|The Lasting Benefits of T’ai Chi
1st February, 2005
When I first visited Bob Bacher's T'ai Chi class a decade ago, I saw students dressed casually, doing movements that looked more than just exercise. They didn't seem to possess much physical strength; yet, they moved with extraordinary co-ordination.
Captivated by their grace and composure, I asked: What is T'ai Chi and what benefits could I expect from studying it? Dr Bacher answered: "T'ai Chi is a beach to lie on, not a mountain to conquer. And the benefit is different for each person".
T'ai Chi is a form of martial art but you don't have to go harder or faster to reap fitness and health benefits. It derives its strength from the ability to yield in the face of an attack. T'ai Chi doesn't rely on brute force or speed.
Instead, it places a premium on mind control, energy, sensitivity and intention. When your body is properly aligned and relaxed, it generates an amazing amount of power with seemingly little effort. These qualities give T'ai Chi a more spiritual tone than many other martial arts.
At the physical level, T'ai Chi increases oxygen delivery to the body and brain, increasing circulation and alertness. At the mental level, it provides harmless escape from our everyday lives.
After work, doing T'ai Chi reduces the physical strain and pain acquired during the day. T'ai Chi comes as a breath of fresh air in a fast-paced world, where everyone seems to want things quickly — two-minute abs, five-minute dinners, and 10-minute walks.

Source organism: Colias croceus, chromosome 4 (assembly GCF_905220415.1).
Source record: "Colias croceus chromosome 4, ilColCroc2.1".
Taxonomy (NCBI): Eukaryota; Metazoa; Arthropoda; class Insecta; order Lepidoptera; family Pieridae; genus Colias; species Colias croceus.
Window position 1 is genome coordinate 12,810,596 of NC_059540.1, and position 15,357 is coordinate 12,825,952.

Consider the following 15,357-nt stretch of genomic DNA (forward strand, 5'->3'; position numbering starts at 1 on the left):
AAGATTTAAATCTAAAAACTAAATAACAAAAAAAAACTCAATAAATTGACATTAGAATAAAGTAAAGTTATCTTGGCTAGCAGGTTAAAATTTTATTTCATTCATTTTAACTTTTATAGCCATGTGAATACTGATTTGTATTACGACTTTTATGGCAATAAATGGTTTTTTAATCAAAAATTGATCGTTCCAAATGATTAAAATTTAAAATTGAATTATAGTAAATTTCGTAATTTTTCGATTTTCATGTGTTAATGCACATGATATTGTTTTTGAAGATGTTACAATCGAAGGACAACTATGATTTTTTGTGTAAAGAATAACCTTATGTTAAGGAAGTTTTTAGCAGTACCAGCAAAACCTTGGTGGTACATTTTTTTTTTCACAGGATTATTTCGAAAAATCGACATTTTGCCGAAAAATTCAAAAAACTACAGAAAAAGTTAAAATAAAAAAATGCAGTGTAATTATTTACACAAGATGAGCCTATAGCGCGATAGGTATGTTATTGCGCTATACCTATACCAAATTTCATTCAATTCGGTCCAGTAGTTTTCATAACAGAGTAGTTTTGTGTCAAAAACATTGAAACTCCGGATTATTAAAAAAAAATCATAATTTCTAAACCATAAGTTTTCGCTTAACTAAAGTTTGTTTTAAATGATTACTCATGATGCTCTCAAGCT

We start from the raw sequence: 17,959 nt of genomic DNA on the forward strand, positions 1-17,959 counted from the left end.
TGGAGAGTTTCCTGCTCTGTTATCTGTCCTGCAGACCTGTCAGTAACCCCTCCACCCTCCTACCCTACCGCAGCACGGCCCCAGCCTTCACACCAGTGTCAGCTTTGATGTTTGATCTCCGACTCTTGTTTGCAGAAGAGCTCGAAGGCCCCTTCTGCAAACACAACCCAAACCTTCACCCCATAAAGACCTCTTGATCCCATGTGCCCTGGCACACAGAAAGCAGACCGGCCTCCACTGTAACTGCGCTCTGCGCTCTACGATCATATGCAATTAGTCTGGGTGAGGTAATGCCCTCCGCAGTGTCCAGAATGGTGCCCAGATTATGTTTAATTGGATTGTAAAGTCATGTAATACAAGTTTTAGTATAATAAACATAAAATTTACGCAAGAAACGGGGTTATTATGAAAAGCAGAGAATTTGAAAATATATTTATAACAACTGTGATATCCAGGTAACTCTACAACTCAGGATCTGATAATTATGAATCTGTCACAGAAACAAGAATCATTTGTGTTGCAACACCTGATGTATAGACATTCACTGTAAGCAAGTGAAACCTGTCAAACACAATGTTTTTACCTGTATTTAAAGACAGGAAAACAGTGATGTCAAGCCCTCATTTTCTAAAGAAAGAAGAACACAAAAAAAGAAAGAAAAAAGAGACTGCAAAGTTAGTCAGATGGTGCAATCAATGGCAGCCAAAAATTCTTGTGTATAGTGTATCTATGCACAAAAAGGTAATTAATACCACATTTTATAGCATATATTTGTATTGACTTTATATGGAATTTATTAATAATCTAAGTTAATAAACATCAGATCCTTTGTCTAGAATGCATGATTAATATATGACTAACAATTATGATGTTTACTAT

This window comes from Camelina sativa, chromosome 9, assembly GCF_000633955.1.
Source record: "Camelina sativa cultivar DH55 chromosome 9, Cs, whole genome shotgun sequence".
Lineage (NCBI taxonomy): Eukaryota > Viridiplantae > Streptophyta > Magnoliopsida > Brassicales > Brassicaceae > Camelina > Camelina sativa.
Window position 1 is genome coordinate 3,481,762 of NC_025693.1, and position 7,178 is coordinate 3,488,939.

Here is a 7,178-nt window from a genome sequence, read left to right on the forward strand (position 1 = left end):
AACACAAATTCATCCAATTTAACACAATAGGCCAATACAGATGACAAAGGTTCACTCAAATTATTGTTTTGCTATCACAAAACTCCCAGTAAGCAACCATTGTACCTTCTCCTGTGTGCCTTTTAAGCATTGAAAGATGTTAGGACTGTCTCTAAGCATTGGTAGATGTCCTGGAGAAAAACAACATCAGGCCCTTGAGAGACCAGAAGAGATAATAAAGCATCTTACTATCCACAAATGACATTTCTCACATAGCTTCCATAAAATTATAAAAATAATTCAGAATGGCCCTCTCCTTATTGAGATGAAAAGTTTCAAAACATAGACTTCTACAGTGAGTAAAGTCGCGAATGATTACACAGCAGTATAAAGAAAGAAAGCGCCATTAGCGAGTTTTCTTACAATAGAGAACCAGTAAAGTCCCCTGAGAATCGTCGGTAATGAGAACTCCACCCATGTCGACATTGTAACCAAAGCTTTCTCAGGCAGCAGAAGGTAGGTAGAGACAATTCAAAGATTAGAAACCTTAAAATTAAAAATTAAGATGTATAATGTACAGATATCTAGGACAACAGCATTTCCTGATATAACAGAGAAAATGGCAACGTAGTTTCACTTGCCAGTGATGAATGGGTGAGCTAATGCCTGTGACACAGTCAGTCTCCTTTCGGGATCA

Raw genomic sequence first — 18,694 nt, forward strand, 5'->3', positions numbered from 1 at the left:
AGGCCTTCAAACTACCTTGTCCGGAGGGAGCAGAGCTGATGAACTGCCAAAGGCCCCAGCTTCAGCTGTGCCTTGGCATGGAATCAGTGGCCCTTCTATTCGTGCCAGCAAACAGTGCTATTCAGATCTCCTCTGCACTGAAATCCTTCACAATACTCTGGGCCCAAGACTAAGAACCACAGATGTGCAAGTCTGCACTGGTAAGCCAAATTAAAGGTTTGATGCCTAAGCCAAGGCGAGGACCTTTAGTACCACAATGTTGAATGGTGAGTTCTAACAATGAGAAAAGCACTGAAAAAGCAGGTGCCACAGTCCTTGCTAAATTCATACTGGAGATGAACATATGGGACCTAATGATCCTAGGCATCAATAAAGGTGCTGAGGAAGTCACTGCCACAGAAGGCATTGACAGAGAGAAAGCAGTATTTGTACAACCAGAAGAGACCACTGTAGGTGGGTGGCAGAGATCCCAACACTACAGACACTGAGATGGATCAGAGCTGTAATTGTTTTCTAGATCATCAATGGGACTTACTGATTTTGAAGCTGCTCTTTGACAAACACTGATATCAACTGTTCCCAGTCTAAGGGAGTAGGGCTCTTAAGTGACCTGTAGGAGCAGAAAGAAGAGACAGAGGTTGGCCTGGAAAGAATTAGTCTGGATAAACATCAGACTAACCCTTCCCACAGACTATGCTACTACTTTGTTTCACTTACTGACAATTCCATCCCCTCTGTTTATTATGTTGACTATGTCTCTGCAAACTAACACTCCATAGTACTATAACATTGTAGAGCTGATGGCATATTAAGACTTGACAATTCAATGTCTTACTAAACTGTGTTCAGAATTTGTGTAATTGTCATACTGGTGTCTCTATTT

T'ai Chi is enlightening ; it is also great fun. The very thought of slowing down, breathing deeply, sinking lower into mother earth, grounding oneself — both physically and mentally — can set you off on a new cycle of experiences. The philosophical, spiritual, health and self-defence aspects of T'ai Chi Chuan are interconnected.
You will be surprised what something so seemingly gentle can do for you. The movements constantly rotate and twist every body part — a process often invisible to the untrained eye — in a variety of different ways with slow, consistent motions. Due to the constant internal activity the body is put through, the body's metabolism is kept working at a healthy level.
A simple, slow T'ai Chi walk can result in lower heart rates, reducing problems of cholesterol and blood pressure. The slow-motion movements increase your breathing capacity by getting your breath to synchronise with them. If you can get more air in and more air out, you will never suffer from asthma and other breathing ailments.
The gentle, rounded movements have also been shown to relieve arthritis and other kinds of joint pain. People suffering from arthritis, for example, tend to move less because every move can hurt. And the reduced movement causes the muscles and tendons that support their joints to get weak.
You get out of T'ai Chi what you put into it. The rate at which you progress in T'ai Chi depends on how much, at what intensity, with what seriousness, and how often you incorporate the principles into your life. Your progress in T'ai Chi will not be a constant upward curve. T'ai Chi tends to be more zigzag, with peaks, valleys, and plateaus.
Because T'ai Chi is a broad teaching that contains ancient wisdom and principles of action. As you dive into T'ai Chi, all you need to do for success in your practice is the following: Start and Continue.